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What brain abnormalities can magnetic resonance imaging detect in foetal and early neonatal spina bifida: a systematic review
Journal Contribution - Journal Article
PURPOSE: Open spina bifida (OSB) encompasses a wide spectrum of intracranial abnormalities. With foetal surgery as a new treatment option, robust intracranial imaging is important for comprehensive preoperative evaluation and prognostication. We aimed to determine the incidence of infratentorial and supratentorial findings detected by magnetic resonance imaging (MRI) alone and MRI compared to ultrasound. METHODS: Two systematic reviews comparing MRI to ultrasound and MRI alone were conducted on MEDLINE, EMBASE, and Cochrane databases identifying studies of foetal OSB from 2000 to 2020. Intracranial imaging findings were analysed at ≤ 26 or > 26 weeks gestation and neonates (≤ 28 days). Data was independently extracted by two reviewers and meta-analysis was performed where possible. RESULTS: Thirty-six studies reported brain abnormalities detected by MRI alone in patients who previously had an ultrasound. Callosal dysgenesis was identified in 4/29 cases (2 foetuses ≤ 26 weeks, 1 foetus under any gestation, and 1 neonate ≤ 28 days) (15.1%, CI:5.7-34.3%). Heterotopia was identified in 7/40 foetuses ≤ 26 weeks (19.8%, CI:7.7-42.2%), 9/36 foetuses > 26 weeks (25.3%, CI:13.7-41.9%), and 64/250 neonates ≤ 28 days (26.9%, CI:15.3-42.8%). Additional abnormalities included aberrant cortical folding and other Chiari II malformation findings such as lower cervicomedullary kink level, tectal beaking, and hypoplastic tentorium. Eight studies compared MRI directly to ultrasound, but due to reporting inconsistencies, it was not possible to meta-analyse. CONCLUSION: MRI is able to detect anomalies hitherto underestimated in foetal OSB which may be important for case selection. In view of increasing prenatal OSB surgery, further studies are required to assess developmental consequences of these findings.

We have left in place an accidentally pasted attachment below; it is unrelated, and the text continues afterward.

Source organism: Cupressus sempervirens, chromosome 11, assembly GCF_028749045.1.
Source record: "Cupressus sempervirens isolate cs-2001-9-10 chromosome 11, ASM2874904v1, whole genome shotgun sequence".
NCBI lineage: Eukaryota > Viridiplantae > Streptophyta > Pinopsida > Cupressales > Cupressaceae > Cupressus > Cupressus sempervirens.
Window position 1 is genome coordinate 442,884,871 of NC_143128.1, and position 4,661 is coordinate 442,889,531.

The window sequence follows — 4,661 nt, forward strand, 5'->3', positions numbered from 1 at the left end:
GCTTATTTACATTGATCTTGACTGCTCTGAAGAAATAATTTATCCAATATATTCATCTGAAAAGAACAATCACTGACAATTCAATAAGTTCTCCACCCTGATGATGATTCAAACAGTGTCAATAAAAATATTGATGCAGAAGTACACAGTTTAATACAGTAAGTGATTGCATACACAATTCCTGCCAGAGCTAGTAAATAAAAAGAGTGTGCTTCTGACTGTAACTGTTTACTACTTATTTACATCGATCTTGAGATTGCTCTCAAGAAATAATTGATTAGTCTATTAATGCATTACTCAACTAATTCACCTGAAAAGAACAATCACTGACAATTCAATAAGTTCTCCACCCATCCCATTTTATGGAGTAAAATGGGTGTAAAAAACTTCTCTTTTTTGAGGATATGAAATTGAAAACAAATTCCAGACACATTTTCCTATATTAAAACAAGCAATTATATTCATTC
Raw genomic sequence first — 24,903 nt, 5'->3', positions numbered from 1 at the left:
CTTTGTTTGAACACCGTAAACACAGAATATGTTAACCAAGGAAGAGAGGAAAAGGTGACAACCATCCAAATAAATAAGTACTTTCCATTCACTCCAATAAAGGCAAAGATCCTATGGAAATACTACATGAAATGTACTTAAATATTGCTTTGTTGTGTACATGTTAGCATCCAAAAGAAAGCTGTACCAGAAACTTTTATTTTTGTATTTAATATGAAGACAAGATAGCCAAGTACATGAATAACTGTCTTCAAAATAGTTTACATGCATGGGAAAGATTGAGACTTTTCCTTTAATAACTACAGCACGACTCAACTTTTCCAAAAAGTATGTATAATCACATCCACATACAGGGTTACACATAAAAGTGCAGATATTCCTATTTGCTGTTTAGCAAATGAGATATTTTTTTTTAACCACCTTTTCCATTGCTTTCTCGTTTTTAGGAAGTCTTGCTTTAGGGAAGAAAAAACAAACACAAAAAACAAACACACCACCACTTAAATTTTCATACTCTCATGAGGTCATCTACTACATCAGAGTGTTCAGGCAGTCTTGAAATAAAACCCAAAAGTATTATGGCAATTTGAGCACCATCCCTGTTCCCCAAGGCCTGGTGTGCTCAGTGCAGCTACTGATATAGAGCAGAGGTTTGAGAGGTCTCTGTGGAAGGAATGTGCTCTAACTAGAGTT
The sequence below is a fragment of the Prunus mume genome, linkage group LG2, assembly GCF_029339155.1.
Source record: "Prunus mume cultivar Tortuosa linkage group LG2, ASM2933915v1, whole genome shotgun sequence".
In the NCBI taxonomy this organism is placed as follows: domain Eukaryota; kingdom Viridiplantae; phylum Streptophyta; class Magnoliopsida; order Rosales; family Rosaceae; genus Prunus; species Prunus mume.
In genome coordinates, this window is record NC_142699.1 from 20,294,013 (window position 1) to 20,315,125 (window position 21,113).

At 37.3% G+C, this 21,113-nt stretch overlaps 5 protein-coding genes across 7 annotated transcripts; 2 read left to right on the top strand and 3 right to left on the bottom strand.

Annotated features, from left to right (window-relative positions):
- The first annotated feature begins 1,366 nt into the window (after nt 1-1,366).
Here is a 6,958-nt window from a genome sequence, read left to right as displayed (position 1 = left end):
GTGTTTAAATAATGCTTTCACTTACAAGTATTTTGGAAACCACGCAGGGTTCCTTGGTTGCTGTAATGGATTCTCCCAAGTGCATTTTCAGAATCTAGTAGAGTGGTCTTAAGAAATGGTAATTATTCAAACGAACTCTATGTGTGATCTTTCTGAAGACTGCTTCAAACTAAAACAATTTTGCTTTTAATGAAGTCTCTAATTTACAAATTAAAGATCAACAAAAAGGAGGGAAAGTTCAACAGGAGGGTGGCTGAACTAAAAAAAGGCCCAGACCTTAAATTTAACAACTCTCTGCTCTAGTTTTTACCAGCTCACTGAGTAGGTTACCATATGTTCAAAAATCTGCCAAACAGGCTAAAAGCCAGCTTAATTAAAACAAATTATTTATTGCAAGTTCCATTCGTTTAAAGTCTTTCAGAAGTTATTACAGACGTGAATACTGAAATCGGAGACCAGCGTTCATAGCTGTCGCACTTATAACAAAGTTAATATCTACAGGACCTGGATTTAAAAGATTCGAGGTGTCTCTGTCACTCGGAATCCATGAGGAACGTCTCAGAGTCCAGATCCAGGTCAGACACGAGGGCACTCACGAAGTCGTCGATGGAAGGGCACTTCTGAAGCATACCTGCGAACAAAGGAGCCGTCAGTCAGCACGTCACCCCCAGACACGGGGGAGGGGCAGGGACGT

Pages: 233 - 245
Number of pages: 13